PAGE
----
Wedding invitation wording

A WORD ON WORDING

Wedding invitation and stationery wording tips

Content for letterpress printing wedding invitations and stationery generally falls into one of two categories: traditional or modern. Of course there’s a plethora of options, but we’re going to talk about the most common forms for invitation wording here in Australia, for these wedding styles.
Your letterpress wedding stationery maps out all the details your guests need to know for the big day – so clarity is crucial, no matter what your style.
Firstly, establish who the invitation is coming from. Traditional forms usually include the brides parents, or both sets of parents. Modern invitations are hosted directly by the bride and groom.

Parents hosting
Whether the brides parents or both parents are hosting, a wedding is the most special of occasions, and parents may rightfully hope to get a mention on the invitation. You can go the time-honoured route of only using the fathers names, eg. Mr and Mrs Peter Alexander, but more commonly these days, mothers have equal billing. The Mr and Mrs is often omitted where space is tight, and the use middle names is traditional but optional.

wedding invitation wording Daisy Street Press

See an example of  traditional wording here

Bride and groom hosting
Modern couples often choose to host their wedding affair either by themselves, or with a nod to thier families. The beauty of modern style wording is that it keeps information minimal – very handy if you’ve chosen to go with a ‘medium’ sized invitation (150 x 110mm), instead of a large size format.
wedding invitation wording modern Daisy Street Press

See an example of  modern wording here

The what, the where, the when and the what the?
With the exception of my mother, most people have the psychic abilities of a door – don’t expect them to know what you haven’t told them. You need to include every detail particular to the day, not just the date, time, address of the ceremony and reception; so here’s a few other things that you may need to add:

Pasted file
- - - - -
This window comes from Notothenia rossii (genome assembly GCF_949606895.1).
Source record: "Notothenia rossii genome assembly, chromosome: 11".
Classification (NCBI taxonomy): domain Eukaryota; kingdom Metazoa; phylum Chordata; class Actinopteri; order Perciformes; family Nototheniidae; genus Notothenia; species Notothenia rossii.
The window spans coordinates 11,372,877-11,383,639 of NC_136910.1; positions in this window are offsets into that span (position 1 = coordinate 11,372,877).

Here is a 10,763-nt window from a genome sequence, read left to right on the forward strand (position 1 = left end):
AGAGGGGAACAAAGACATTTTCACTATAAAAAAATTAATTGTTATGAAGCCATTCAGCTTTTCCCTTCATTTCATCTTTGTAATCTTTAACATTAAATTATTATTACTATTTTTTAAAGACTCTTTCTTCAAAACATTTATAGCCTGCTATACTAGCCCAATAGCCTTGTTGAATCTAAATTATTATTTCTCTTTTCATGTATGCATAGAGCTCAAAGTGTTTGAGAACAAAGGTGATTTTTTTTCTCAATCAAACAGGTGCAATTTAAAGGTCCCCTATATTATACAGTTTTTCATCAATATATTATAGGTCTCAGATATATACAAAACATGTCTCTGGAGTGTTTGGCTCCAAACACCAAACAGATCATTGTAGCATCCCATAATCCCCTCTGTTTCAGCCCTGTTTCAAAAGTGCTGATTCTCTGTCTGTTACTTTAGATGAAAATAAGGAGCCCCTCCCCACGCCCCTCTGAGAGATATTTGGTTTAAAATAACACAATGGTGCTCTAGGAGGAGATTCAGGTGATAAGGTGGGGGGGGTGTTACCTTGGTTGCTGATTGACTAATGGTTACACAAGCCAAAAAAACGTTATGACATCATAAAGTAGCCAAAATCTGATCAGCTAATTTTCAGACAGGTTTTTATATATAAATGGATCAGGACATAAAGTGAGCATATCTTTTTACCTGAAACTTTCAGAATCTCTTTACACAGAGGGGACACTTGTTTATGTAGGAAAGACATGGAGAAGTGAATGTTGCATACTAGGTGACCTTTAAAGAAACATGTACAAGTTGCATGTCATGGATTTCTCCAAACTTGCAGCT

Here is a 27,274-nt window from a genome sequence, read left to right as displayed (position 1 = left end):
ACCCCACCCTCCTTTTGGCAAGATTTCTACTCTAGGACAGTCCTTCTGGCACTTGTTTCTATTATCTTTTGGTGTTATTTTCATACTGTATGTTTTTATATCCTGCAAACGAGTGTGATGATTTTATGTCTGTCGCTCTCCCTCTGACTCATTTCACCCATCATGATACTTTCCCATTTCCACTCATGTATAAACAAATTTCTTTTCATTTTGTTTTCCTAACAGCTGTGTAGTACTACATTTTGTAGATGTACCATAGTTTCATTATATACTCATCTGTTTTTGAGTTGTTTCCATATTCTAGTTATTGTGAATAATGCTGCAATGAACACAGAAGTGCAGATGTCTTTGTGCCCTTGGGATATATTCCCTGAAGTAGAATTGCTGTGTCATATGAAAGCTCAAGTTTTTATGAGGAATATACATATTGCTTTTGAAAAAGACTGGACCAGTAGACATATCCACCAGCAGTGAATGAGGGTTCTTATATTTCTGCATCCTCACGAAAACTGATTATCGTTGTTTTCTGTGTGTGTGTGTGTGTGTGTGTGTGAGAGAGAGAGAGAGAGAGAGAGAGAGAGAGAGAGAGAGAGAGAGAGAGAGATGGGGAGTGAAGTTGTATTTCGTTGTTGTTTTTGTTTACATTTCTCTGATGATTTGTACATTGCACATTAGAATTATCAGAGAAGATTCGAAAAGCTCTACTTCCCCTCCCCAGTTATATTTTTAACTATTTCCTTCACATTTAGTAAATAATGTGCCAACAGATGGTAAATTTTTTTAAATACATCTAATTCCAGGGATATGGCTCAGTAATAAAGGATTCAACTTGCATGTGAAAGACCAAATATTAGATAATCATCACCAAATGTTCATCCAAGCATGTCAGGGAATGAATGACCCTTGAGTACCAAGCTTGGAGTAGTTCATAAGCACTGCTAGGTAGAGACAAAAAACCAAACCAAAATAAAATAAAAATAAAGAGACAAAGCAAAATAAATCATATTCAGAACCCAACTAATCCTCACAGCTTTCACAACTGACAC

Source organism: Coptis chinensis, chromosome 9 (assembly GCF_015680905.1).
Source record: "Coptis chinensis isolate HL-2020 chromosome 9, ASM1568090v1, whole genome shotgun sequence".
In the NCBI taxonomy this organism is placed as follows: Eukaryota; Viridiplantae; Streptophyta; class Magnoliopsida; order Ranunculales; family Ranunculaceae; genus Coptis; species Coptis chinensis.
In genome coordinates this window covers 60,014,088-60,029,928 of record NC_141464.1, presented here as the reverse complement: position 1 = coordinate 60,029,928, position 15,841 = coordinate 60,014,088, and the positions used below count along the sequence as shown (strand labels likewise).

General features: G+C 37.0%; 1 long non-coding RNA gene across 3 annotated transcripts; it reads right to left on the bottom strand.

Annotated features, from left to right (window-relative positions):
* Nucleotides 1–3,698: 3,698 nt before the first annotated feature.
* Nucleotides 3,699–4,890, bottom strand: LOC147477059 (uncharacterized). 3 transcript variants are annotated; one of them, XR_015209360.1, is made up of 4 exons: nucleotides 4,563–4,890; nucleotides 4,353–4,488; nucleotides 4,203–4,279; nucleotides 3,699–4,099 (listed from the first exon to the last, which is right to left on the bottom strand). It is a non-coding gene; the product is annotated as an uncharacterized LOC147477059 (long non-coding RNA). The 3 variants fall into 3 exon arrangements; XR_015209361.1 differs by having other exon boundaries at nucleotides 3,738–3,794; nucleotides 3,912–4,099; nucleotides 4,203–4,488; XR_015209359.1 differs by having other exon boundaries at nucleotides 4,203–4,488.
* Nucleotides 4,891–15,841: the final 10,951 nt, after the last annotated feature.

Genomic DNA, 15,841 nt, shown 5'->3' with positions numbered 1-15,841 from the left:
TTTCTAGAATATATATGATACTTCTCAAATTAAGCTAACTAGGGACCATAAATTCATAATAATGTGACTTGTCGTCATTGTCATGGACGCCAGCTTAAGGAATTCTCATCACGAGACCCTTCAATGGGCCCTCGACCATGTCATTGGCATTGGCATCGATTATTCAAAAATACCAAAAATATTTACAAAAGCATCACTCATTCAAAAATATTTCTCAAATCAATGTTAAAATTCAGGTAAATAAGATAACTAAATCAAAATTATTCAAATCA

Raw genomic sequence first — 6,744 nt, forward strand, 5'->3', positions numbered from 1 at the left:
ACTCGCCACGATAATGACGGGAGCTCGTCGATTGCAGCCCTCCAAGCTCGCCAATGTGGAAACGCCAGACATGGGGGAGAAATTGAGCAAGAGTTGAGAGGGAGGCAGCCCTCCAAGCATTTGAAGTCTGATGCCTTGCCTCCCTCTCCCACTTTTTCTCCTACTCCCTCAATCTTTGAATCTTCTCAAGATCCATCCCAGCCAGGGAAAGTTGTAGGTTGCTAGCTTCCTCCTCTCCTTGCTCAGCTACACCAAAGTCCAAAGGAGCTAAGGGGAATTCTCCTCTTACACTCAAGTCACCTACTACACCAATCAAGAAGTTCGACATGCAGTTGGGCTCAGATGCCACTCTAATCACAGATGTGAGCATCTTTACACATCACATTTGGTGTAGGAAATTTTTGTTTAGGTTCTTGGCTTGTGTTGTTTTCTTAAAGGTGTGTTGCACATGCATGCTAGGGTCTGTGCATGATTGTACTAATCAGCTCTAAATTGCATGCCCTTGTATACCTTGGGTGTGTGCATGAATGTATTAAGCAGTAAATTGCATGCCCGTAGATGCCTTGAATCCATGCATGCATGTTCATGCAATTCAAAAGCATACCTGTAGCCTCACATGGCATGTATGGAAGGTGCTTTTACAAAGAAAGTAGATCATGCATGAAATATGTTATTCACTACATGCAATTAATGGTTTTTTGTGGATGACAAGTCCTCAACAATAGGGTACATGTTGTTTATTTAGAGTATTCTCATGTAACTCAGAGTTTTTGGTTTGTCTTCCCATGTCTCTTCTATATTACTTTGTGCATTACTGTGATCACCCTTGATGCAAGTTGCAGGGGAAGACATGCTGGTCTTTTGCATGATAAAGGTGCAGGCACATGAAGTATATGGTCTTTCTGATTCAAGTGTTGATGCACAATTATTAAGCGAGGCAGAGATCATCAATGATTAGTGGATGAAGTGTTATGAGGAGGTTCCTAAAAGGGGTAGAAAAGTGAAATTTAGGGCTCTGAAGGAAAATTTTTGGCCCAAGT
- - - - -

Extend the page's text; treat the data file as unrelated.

• If there’s a long break between the ceremony and reception, state if there is an activity held in between (drinks, group photo, etc)
  • Whether an adult only affair or permitting children
  • Dress code – you’d be surprised how many people want to come to a wedding in their favourite jeans
  • Include a map/directions card if a venue is in a tricky spot
  • If guests need to mail back their reply cards, include addressed (and stamped if possible) envelopes. Yes, postcard style RSVPs save money on envelopes, but look like dog doo-doo after a trip through the mail.
  • Dietary requirements.

Balance, space and all important grammar
Wedding invitation wording will often be decided by how much room you have on the invitation, and how much you need to say.
If you have lengthy ceremony, reception and RSVP information on the one card, then crowding the card for the sake of extra formality simply isn’t worth it. If the reception venue is easily accessible in a well known location, do you really need to include the street address? The structure of your wording should look balanced, with enough surrounding space to appreciate your beautiful (ahem, letterpress) design.

Punctuation, grammar, legibility and clear meaning never go out of style, but at the end of the day, you don’t have to be an expect in wedding etiquette or stationery design. Daisy Street Press will be happy to advise and create letterpress wedding invitations and stationery that exactly reflect your event.

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